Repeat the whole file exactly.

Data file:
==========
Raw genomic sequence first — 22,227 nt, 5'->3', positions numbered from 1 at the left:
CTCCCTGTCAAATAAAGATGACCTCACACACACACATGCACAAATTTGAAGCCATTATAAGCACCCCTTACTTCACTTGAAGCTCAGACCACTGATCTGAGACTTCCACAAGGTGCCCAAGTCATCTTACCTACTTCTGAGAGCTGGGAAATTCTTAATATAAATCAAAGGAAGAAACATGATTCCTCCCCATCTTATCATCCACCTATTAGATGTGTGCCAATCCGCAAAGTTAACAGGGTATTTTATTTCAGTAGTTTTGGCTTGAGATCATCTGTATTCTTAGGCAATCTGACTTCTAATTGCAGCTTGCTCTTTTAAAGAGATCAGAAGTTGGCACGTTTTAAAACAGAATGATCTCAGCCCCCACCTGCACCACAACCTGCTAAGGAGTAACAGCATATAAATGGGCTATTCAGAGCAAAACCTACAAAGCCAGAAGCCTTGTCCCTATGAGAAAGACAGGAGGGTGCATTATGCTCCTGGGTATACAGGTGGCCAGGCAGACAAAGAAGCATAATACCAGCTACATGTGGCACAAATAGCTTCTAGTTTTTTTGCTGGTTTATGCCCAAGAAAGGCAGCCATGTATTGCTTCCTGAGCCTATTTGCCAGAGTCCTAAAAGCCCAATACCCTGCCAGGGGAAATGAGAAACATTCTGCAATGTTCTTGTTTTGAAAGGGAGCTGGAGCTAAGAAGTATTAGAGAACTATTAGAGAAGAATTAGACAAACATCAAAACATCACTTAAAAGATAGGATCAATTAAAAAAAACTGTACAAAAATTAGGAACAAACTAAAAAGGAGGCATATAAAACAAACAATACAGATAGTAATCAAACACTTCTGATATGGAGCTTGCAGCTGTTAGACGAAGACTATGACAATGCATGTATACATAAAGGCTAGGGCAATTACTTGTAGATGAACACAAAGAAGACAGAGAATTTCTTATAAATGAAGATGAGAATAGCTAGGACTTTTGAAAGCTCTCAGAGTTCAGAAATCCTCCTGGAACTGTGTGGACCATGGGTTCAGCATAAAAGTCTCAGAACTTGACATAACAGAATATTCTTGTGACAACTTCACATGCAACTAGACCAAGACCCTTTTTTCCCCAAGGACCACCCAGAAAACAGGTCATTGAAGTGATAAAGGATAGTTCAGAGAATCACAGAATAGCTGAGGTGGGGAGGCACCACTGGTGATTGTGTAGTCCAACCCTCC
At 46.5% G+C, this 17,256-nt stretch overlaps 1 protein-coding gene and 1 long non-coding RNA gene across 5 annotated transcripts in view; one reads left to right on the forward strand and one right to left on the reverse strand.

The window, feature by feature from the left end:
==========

Raw genomic sequence first — 22,227 nt, 5'->3', positions numbered from 1 at the left:
CTCCCTGTCAAATAAAGATGACCTCACACACACACATGCACAAATTTGAAGCCATTATAAGCACCCCTTACTTCACTTGAAGCTCAGACCACTGATCTGAGACTTCCACAAGGTGCCCAAGTCATCTTACCTACTTCTGAGAGCTGGGAAATTCTTAATATAAATCAAAGGAAGAAACATGATTCCTCCCCATCTTATCATCCACCTATTAGATGTGTGCCAATCCGCAAAGTTAACAGGGTATTTTATTTCAGTAGTTTTGGCTTGAGATCATCTGTATTCTTAGGCAATCTGACTTCTAATTGCAGCTTGCTCTTTTAAAGAGATCAGAAGTTGGCACGTTTTAAAACAGAATGATCTCAGCCCCCACCTGCACCACAACCTGCTAAGGAGTAACAGCATATAAATGGGCTATTCAGAGCAAAACCTACAAAGCCAGAAGCCTTGTCCCTATGAGAAAGACAGGAGGGTGCATTATGCTCCTGGGTATACAGGTGGCCAGGCAGACAAAGAAGCATAATACCAGCTACATGTGGCACAAATAGCTTCTAGTTTTTTTGCTGGTTTATGCCCAAGAAAGGCAGCCATGTATTGCTTCCTGAGCCTATTTGCCAGAGTCCTAAAAGCCCAATACCCTGCCAGGGGAAATGAGAAACATTCTGCAATGTTCTTGTTTTGAAAGGGAGCTGGAGCTAAGAAGTATTAGAGAACTATTAGAGAAGAATTAGACAAACATCAAAACATCACTTAAAAGATAGGATCAATTAAAAAAAACTGTACAAAAATTAGGAACAAACTAAAAAGGAGGCATATAAAACAAACAATACAGATAGTAATCAAACACTTCTGATATGGAGCTTGCAGCTGTTAGACGAAGACTATGACAATGCATGTATACATAAAGGCTAGGGCAATTACTTGTAGATGAACACAAAGAAGACAGAGAATTTCTTATAAATGAAGATGAGAATAGCTAGGACTTTTGAAAGCTCTCAGAGTTCAGAAATCCTCCTGGAACTGTGTGGACCATGGGTTCAGCATAAAAGTCTCAGAACTTGACATAACAGAATATTCTTGTGACAACTTCACATGCAACTAGACCAAGACCCTTTTTTCCCCAAGGACCACCCAGAAAACAGGTCATTGAAGTGATAAAGGATAGTTCAGAGAATCACAGAATAGCTGAGGTGGGGAGGCACCACTGGTGATTGTGTAGTCCAACCCTCC
At 46.5% G+C, this 17,256-nt stretch overlaps 1 protein-coding gene and 1 long non-coding RNA gene across 5 annotated transcripts in view; one reads left to right on the forward strand and one right to left on the reverse strand.

The window, feature by feature from the left end: